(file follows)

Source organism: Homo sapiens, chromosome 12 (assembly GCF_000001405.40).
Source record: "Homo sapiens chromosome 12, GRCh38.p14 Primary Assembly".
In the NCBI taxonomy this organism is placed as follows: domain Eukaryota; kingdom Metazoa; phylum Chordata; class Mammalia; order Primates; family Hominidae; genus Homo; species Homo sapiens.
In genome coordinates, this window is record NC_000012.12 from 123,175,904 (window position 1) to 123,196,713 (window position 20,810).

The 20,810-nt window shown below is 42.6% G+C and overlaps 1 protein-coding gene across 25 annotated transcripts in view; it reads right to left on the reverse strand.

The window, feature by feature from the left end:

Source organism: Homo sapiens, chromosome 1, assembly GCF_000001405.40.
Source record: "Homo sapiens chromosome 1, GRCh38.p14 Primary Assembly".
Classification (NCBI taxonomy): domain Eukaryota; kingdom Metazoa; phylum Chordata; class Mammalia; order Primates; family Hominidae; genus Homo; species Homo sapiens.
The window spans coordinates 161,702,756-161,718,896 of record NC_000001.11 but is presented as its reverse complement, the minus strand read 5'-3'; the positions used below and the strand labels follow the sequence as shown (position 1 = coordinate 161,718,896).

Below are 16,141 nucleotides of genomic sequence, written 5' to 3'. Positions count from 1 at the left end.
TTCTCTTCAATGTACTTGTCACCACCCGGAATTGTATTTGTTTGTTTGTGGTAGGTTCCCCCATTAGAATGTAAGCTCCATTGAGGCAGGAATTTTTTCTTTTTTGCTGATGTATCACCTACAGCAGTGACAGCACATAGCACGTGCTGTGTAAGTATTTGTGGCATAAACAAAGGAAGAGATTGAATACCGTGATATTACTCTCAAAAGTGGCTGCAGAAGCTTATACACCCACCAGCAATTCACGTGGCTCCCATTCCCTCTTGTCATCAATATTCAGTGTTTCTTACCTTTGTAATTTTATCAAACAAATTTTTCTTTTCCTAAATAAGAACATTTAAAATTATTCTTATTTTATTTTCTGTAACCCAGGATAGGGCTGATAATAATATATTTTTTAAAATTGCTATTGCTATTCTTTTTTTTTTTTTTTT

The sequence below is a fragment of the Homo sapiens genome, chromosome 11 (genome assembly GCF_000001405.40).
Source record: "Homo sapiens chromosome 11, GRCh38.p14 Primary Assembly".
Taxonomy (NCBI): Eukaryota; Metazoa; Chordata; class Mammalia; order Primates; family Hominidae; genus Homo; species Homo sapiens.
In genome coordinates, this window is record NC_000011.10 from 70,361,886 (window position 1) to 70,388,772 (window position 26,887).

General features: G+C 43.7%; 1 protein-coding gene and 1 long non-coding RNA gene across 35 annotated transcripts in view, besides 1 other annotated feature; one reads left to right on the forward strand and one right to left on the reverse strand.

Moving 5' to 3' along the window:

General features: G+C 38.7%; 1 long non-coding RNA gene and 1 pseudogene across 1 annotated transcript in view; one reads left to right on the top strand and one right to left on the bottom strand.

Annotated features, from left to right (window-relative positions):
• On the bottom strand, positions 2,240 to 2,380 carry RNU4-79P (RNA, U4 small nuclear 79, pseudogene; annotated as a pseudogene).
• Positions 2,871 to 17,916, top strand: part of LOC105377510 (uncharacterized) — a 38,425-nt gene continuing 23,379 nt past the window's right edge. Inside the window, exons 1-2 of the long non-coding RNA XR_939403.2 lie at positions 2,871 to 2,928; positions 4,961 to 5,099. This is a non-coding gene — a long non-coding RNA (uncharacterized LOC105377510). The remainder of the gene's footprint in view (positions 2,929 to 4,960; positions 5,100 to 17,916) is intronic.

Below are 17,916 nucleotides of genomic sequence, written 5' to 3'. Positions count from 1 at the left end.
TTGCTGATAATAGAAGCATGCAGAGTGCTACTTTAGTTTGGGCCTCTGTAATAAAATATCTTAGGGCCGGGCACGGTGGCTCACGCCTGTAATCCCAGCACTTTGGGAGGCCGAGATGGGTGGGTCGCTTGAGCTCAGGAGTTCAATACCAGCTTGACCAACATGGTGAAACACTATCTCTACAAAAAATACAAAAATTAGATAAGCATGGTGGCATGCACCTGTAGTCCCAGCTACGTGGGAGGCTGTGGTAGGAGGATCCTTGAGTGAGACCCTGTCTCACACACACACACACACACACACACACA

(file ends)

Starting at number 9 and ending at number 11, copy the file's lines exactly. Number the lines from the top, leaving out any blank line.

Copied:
Classification (NCBI taxonomy): domain Eukaryota; kingdom Metazoa; phylum Chordata; class Mammalia; order Primates; family Hominidae; genus Homo; species Homo sapiens.
The window spans coordinates 161,702,756-161,718,896 of record NC_000001.11 but is presented as its reverse complement, the minus strand read 5'-3'; the positions used below and the strand labels follow the sequence as shown (position 1 = coordinate 161,718,896).

Below are 16,141 nucleotides of genomic sequence, written 5' to 3'. Positions count from 1 at the left end.